Dad was discharged from the Army on Dec. 22, 1945, and they were married in Shawano, Wisc., on Jan. 18, 1946. After starting a family and operating a dairy farm for 10 years, they moved to the Northwest where, in time, they bought property in the Clarkston Heights in 1966. Twelve years later, mom was widowed and in need of a way to support herself. That opportunity was provided by the staff of Asotin County Developmental Services, along with the Green Thumb program; her work led to acquiring certification in horticultural therapy from Michigan State University in 1980. During this time, she pursued her degree in botany, accumulating credits that led to bachelor degrees in general sciences, behavioral science and social science, all from Lewis-Clark State College.

In 1984, mom joined the Peace Corps as an agricultural extension volunteer, first being assigned in Honduras, then transferred to Sierra Leone. Upon returning stateside, Mom felt there was more she could do for those she met and worked with. This inspired her to once again return to college, only this time in pursuit of a different degree.

In 1992, she received a bachelor's degree in African affairs and her master's in international studies in 1994 from Ohio University. Unfortunately, having graduated weeks short of her 74th birthday, Mom thought she was a bit too old to be traveling so far away for such a long length of time. Instead, she chose to continue traveling shorter distances for shorter periods of time.

Mom greatly enjoyed visiting England, Scotland and Hawaii with her sister. Elderhostel took her from one Canadian coast to the other, south to Puerto Rico and places in between. Other adventures took her to Mexico, Belize, Guatemala, Panama and, her most loved spot on the face of the Earth, the Wilson Botanical Garden in Costa Rica. With being a wife, mother and homemaker her greatest achievement in life, Mom considered her second being able to bring a 3-year-old village child from Sierra Leone to the Shriners Hospital in Spokane in l986. Even though she was unable to return to Africa, she was able to do one more thing for one more person. Mom had the utmost gratitude for all those who helped her accomplish that endeavor.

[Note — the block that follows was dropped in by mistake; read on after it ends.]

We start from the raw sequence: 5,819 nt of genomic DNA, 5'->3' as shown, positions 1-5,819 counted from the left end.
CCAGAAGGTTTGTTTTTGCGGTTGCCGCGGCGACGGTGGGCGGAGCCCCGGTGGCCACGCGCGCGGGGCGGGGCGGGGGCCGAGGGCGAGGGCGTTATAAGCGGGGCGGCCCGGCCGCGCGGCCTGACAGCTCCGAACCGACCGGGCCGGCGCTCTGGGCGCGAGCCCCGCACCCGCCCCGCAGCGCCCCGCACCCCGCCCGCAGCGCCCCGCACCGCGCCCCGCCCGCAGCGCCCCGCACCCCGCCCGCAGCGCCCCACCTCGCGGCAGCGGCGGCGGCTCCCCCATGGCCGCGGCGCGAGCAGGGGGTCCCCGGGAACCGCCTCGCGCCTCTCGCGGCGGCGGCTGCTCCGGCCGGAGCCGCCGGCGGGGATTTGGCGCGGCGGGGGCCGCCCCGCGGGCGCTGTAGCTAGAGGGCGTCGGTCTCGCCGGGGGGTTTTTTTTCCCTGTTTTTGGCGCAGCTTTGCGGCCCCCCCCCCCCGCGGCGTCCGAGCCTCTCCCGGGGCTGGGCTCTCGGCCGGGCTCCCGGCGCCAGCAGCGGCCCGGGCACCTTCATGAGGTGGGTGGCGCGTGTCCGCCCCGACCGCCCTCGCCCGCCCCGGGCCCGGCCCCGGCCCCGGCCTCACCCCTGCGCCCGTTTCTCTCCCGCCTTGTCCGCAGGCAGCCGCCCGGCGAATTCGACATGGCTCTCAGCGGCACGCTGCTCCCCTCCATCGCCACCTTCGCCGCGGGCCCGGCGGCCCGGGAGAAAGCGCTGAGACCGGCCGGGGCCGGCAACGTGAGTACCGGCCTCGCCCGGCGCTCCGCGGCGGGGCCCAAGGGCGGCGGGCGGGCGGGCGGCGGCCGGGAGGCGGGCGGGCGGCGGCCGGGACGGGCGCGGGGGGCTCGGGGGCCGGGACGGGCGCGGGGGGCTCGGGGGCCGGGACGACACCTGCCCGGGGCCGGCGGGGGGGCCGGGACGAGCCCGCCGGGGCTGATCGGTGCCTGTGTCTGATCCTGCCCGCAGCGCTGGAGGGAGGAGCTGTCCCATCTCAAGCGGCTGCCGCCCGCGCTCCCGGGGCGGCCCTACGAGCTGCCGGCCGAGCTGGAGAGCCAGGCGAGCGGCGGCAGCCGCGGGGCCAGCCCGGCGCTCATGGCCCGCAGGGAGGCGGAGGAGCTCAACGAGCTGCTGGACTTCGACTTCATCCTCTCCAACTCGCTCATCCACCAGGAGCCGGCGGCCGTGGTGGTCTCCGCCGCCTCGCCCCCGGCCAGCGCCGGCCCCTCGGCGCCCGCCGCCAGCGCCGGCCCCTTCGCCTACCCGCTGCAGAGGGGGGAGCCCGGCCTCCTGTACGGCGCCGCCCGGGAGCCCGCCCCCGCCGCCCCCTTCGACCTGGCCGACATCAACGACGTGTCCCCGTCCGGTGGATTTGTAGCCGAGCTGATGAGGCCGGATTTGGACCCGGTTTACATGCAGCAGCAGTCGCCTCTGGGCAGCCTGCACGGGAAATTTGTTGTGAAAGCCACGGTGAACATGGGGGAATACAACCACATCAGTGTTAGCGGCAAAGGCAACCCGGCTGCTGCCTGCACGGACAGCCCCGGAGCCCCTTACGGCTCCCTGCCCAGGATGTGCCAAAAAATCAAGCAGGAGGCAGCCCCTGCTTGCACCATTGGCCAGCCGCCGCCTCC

Becoming a member of the Synadelphic Co-op while attending the University of Washington in 1940 provided Mom with friendships that lasted a lifetime. She treasured her time while a member of the Clarkston Heights Garden Club and the National Council of State Garden Clubs Inc. Judging flower shows over a span of 61 years ended as a Master Judge Emeritus in 2002. Involvement with church added another purpose to Mom's life, beginning at Our Saviors Lutheran Church in Lessor, Wisc., where she was baptized, and ending at Our Saviors Lutheran Church in Clarkston. It was her beliefs that gave Mom the strength to endure the varied hardships in her life, even to the end. Mom may have lost her memory, but she never lost her faith.

A memorial service will be held in Clarkston when the weather is warm and the flowers are blooming. Other memorials will occur in the Puget Sound area, Canada and Costa Rica. Funeral rites will be conducted in Jaiama Village, Sierra Leone, West Africa. Interment will be in Pulaski, Wisc.[2]


  1. https://lmtribune.com/obituaries/elva-ida-heinz/article_6f81964a-1a3c-5c16-8f3d-030352cc8f33.html
  2. http://lmtribune.com/obituaries/elva-ida-heinz/article_6029e59e-8f59-5ce5-851d-904d5a0ef557.html
  • "United States Census, 1930," index and images, FamilySearch (https://familysearch.org/pal:/MM9.1.1/XCQH-PYS : accessed 23 January 2015), Elva I Allen in household of George E Allen, Cedar Valley, Snohomish, Washington, United States; citing enumeration district (ED) 0010, sheet 3A, family 74, line 32, NARA microfilm publication T626 (Washington D.C.: National Archives and Records Administration, 2002), roll 2519; FHL microfilm 2,342,253.